When I was a child, my mother was in a professional choir that occasionally went on tour, necessitating that my father play the role of “Mr. Mom” while she was away. Dad’s way of doing things differed greatly from Mom’s, and when faced with a particular challenge or a new obstacle, he came up with some brilliantly creative solutions.
When faced with the challenge of doing hair, he laid my sister on the huge butcher’s block that stood like an island in the middle of our kitchen, positioning her so that her head hung slightly over the edge. Though it could have been some macabre scene out of a horror movie, the reality was much funnier. He had decided this was the only way to get her hair to hang straight, and, with rat-tail comb and spray bottle in hand, he was able to make a perfectly straight part running down the center of her head. Because I had requested curls for church, I was also laid upon the butcher’s block, with the strict injunction to “lie still.” From the depths of our linen closet, he had found a decade-old curling iron with the diameter of a no. 2 pencil. Over the course of two hours, he proceeded to curl every hair on my head until it rivaled Shirley Temple’s curly mop.
Another time, when no utensils could be found, and with only yogurt in the refrigerator, Dad pulled out his wallet and methodically began removing plastic cards. He carefully washed them with soapy water, and we ate our yogurt with his American Express and Visa, and we marveled at the previously unknown multi-functionality of credit cards.
I will never forget the time when I lost a tooth while Dad was in charge. Like many, we had a family tradition of placing our teeth under our pillows before bedtime for the Tooth Fairy to find. When we woke up, however, we would find a tightly rolled scroll tucked near our heads. In fancy calligraphy-type writing, the Tooth Fairy would congratulate us on our fine tooth, and include several quarters or dimes glued next to her elegant signature. On this occasion, I woke up to find a thick envelope sticking out from my pillow. I opened it to find a nice letter congratulating me on my clean tooth, but in a blocky script that I didn’t recognize. The requisite quarters were glued to the bottom of the page, but the letter was signed–“With love, the Easter Bunny.” When I showed my dad the letter and questioned him about this breach in holiday mascot protocol, he had a plausible story about the Tooth Fairy being on vacation, and that her buddy, the Easter Bunny, had kindly stepped in to help out. To this day, I am unsure whether this was an elaborate cover to explain the difference in handwriting, or the momentary lapse of a sleep-deprived father writing a letter in the middle of the night to his seven-year old daughter.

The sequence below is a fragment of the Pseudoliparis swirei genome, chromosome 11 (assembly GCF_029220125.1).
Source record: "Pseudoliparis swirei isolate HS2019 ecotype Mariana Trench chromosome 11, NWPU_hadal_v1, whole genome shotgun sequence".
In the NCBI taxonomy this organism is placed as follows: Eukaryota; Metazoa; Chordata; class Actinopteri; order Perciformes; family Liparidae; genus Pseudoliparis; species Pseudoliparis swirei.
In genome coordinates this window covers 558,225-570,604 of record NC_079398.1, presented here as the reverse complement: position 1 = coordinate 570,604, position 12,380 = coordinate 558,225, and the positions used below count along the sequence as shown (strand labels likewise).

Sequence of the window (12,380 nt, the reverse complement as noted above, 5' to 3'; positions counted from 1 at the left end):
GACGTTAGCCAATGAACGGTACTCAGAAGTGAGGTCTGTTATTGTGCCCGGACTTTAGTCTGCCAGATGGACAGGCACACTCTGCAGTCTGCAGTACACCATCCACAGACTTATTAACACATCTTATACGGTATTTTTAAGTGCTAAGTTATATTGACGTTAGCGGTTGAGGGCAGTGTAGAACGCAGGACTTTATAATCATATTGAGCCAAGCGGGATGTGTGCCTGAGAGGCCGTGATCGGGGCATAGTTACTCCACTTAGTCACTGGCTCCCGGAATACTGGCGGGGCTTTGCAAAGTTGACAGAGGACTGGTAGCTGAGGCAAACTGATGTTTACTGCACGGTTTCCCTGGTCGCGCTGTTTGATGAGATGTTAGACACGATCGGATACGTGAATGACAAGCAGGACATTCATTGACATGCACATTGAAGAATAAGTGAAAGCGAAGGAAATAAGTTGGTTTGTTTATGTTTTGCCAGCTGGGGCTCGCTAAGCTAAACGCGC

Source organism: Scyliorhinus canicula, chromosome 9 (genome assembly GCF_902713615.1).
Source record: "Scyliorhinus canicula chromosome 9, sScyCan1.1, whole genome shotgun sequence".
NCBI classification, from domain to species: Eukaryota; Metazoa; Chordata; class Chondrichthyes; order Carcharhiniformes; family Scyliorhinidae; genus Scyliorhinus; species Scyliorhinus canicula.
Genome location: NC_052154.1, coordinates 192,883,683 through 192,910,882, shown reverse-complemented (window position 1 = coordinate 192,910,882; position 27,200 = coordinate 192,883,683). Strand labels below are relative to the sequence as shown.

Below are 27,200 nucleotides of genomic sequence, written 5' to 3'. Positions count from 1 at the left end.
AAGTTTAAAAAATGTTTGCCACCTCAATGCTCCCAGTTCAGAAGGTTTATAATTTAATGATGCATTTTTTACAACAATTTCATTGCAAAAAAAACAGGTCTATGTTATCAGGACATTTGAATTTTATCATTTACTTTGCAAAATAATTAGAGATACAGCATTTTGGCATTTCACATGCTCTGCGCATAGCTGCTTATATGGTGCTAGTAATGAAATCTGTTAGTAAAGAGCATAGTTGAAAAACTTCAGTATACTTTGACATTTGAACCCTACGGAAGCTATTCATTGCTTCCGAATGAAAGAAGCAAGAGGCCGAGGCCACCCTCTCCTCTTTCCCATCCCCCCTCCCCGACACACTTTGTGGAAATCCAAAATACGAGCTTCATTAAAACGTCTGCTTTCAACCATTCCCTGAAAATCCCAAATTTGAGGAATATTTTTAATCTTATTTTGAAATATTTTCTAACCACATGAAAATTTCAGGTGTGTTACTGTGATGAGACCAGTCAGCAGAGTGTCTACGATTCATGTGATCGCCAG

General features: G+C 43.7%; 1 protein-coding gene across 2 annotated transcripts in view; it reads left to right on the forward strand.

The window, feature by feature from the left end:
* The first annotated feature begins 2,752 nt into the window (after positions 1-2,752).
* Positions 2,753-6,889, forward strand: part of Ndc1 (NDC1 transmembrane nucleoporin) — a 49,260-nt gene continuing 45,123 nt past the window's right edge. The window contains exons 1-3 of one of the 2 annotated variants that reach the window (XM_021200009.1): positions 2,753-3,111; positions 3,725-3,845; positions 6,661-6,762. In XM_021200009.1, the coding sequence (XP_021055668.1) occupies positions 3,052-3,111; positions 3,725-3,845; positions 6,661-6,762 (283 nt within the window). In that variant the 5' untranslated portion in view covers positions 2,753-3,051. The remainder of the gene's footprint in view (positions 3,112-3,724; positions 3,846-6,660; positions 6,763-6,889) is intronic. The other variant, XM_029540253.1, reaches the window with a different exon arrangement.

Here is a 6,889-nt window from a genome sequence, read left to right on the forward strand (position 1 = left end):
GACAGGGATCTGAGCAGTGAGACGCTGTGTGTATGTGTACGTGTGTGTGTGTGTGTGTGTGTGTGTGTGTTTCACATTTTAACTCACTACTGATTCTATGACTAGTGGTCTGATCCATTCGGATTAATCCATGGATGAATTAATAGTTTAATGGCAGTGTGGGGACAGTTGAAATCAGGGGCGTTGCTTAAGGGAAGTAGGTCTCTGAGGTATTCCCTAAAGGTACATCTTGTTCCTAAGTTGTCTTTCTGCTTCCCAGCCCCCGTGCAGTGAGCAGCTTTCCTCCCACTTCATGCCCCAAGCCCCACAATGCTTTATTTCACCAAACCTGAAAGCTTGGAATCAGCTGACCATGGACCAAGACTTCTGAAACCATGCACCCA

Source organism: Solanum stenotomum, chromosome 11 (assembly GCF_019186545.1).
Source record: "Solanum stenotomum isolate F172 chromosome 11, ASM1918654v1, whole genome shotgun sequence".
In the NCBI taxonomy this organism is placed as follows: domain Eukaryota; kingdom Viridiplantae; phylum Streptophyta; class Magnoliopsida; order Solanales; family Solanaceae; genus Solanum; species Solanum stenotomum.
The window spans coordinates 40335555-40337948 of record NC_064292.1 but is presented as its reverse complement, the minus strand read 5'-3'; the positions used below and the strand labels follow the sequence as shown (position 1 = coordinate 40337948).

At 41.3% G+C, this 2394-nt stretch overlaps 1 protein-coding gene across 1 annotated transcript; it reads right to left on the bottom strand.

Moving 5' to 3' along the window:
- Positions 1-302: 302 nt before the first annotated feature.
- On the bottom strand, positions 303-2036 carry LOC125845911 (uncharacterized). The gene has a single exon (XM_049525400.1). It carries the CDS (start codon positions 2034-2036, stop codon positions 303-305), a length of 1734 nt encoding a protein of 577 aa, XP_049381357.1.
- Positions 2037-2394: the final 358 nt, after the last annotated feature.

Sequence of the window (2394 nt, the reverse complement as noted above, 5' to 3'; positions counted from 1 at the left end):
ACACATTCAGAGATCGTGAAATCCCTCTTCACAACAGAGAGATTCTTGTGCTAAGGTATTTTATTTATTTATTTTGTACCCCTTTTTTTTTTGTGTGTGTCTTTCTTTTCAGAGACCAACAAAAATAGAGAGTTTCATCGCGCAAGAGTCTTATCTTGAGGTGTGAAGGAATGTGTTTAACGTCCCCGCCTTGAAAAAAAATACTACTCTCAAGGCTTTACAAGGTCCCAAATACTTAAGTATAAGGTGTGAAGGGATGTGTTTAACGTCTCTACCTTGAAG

While the Tooth Fairy and Easter Bunny are inextricably linked in my mind, the advent of spring usually conjures images of sunny daffodils, tightly-wound green buds, and Easter with its attendant symbols of new birth: bright eggs, yellow chicks, and fluffy bunnies.
To celebrate spring and the Easter holiday, April’s Book of the Month stars a diligent Rabbit in Carrot Soup, written and illustrated by John Segal. Rabbit celebrates the new season by fastidiously planning his carrot garden so that he may enjoy his favorite food: carrot soup. After plowing and planting, watering and waiting, Rabbit heads out to harvest his crop, only to find rocks, dirt, and mud…but NO CARROTS! Rabbit rushes from neighbor to neighbor, asking if each has seen his carrots, but everyone seems to have an alibi (“I prefer fish to carrots,” says Duck, while Mole says that he doesn’t see very well). When all have pleaded ignorance, and Rabbit’s friend, Pig, can’t be found, Rabbit comes to the hard conclusion that there will be no carrot soup for him and dejectedly walks home.
Your little reader will be giggling at the successive images of Rabbit’s friends toting wheelbarrows of carrots in the background, and bursting with the knowledge of the unexpected surprise that awaits Rabbit at home. When you BookChat, point out the various types of carrots Rabbit orders, such as the “Sugarsnax,” the “Thumbelina,” and the “Short n’ Sweet.” Or use the story to talk about what a seed needs to grow, and follow up with Eric Carle’s The Tiny Seed, also in the Readeo library. Share stories about favorite or unexpected surprises you’ve had in your life, and ask your reader if he or she enjoys surprises, and why. A recipe for Rabbit’s Carrot Soup is included in the back of the book–I challenge our readers to try the soup, and let us know how it is on our Facebook page!
A big thank you to Simon & Schuster for providing this delightful spring book to read for free during April.
Happy Spring and Happy Reading,